SHA 2015 and Indiana’s RFRA
Since the Indiana legislature’s passage of the Religious Freedom Restoration Act (RFRA) in March, the SHA partners have been in discussion about holding SHA 2015 in Indianapolis. This week, we made the decision to stay with our original plan to again host SHA in Indianapolis, its home since 2004.
SHA Coordinator John Durel communicated our deliberations and final outcome to the SHA Faculty in two emails, one on March 31, the second on April 7. Those emails are below.
EMAIL OF MARCH 31
Dear Faculty and Supporters of SHA:
I am writing to let you know that in light of the Religious Freedom Restoration Act (RFRA) recently passed by the State of Indiana, the SHA partners are considering moving the location of the seminar to another state.
Our main concern is that Indiana’s existing laws do not prohibit discrimination based on sexual orientation or gender identity. The new law gives legal ground for a person or business to refuse to serve LGBT individuals based on religious objections. It makes it more likely that in discrimination cases a court would rule in favor of the person asserting the exercise of religion.
As historians and preservers of our past, we value the rights guaranteed to all citizens by our constitution, and we understand that there have been times when people have had to take a stand to defend those rights. This may be such a time.
Using an example from the history of racial integration, and an analysis of the text of RFRA, Garrett Epps in the Atlantic asserts that “this new statute hints most strongly that it is there to be used as a means of excluding gays and same-sex couples from accessing employment, housing, and public accommodations on the same terms as other people.” Indiana Governor Pence denies this was the intent, and as I’m writing this he has called on the legislature to clarify the act.
As we proceed we are taking into consideration:
- Our longstanding relationship with the Indiana Historical Society. We have been in touch with John and Kyle and they understand the need for the Partners to consider a move.
- If we do make a move it would be initially for only 2015. If the Indiana RFRA is repealed, modified, or found unconstitutional, we would consider returning to Indy.
- We would only move to a state that recognizes same-sex marriage and includes sexual orientation and gender identity in their anti-discrimination laws.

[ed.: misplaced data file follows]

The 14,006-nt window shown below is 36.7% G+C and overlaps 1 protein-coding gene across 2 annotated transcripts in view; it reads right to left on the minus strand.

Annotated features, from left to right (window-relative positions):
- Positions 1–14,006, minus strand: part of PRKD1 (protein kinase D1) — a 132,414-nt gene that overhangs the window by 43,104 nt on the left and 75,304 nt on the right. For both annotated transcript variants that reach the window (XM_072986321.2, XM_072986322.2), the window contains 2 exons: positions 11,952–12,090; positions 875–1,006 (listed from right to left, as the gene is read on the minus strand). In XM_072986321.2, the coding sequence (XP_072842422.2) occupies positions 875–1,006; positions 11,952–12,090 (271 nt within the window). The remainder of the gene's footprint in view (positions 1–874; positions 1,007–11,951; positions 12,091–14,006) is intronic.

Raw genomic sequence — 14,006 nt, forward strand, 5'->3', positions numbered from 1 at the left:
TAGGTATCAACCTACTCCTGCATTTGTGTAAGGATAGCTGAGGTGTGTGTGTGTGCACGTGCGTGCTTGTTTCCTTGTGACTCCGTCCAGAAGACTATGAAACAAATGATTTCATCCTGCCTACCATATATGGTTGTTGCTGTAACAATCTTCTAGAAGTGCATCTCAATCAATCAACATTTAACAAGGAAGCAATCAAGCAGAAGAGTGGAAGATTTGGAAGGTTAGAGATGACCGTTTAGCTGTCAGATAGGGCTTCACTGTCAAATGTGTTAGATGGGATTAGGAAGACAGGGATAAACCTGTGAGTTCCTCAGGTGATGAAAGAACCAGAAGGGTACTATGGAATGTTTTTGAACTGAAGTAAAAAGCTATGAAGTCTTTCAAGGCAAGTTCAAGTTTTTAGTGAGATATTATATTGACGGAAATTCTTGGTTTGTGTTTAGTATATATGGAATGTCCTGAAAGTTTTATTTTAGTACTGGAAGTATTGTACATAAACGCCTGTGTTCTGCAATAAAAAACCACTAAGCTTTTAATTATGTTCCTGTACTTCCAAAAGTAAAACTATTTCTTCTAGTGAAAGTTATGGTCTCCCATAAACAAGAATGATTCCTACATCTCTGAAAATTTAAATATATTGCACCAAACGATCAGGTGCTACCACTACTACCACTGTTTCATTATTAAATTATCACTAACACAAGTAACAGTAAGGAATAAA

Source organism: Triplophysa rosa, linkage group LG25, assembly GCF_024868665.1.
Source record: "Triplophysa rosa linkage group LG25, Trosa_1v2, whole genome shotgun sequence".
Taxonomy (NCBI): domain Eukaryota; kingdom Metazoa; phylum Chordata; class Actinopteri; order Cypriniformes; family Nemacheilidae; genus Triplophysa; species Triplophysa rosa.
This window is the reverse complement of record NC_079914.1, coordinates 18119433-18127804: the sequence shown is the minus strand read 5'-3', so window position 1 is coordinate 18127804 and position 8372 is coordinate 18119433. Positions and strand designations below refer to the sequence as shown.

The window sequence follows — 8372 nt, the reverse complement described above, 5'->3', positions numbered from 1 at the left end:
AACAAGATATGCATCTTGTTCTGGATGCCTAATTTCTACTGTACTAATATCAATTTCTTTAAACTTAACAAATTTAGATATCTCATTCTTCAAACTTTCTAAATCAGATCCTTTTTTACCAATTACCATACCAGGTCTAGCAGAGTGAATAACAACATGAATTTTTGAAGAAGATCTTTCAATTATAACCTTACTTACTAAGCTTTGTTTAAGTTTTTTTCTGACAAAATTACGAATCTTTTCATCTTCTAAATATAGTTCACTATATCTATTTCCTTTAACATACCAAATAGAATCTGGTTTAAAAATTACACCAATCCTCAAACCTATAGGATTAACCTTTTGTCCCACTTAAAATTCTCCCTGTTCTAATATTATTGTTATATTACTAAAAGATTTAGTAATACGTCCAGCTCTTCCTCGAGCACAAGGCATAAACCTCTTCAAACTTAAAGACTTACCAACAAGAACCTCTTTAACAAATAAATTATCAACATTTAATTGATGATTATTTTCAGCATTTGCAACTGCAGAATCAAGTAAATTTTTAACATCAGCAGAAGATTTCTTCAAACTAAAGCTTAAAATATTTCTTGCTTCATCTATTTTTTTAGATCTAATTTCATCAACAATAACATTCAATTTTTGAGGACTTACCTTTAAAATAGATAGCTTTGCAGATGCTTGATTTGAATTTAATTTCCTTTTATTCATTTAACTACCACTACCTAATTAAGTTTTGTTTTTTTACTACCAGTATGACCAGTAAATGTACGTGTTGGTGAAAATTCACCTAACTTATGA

We are also watching as things unfold on the ground in Indy. The Indianapolis City/County has passed a resolution opposing RFRA, stating that it does not truly represent the city as an inclusive and welcoming place. The CEOs of the nine largest Indiana-based corporations, including Eli Lilly, have sent a letter to the governor and legislative leaders urging them to immediately enact “new legislation that makes it clear that neither the Religious Freedom Restoration Act nor any other Indiana law can be used to justify discrimination based upon sexual orientation or gender identity.” If the legislature should act quickly, we will take this into consideration.
Thanks for your support of SHA. If you have thoughts or feelings that may help us make a decision, we welcome them. I anticipate that we will make a decision this week.
EMAIL OF APRIL 7
Dear Faculty and Supporters of SHA:
A week ago I wrote to let you know that the SHA partners were considering moving the seminar to a new city because of the Religious Freedom Restoration Act passed by the Indiana state legislature. Because of changes made to the act late last week, the partners have now decided to stay in Indianapolis.
Here’s the background:
The City of Indianapolis has had a human rights ordinance since 2005 which includes sexual orientation and gender identity as protected classes. RFRA threatened to override the City’s ordinance, allowing a person to discriminate against LGBT individuals by citing “religious freedom.” Swift action by the city’s civic, corporate and cultural leaders forced the governor and legislative leaders to amend the law, so that now it cannot take precedence over any pre-existing local law.
John Herbst says that pressure from the outside – cancellations and threatened boycotts – was essential. In one news article he is quoted: “Organizers of Developing History Leaders at the Seminar for Historical Administration, a prestigious conference for the nation’s top historical museum leaders hosted by the Indiana Historical Society every year, are ‘seriously considering’ pulling out of Indianapolis and relocating to St. Paul., Minn.”
RFRA may still allow discrimination against LGBT individuals in other parts of the state – the courts will ultimately decide. As part of the negotiations this past week the Republican leaders in the house and senate have agreed to allow a bill to be presented at the next session that would protect LGBT individuals from discrimination statewide. Only 19 states plus DC offer such protection. It seems unlikely to pass in Indiana, but it’s one more step forward.
Staying in Indy provides SHA with a way to support the people in the state who are working for change. We have longstanding relationships with the Indiana Historical Society and other cultural organizations, many having active programming in support of the LGBT community. Indeed, this whole episode may offer us a case study to discuss the ‘politics’ of leading history organizations.
So pack your bags for Indy. I look forward to seeing you in the fall.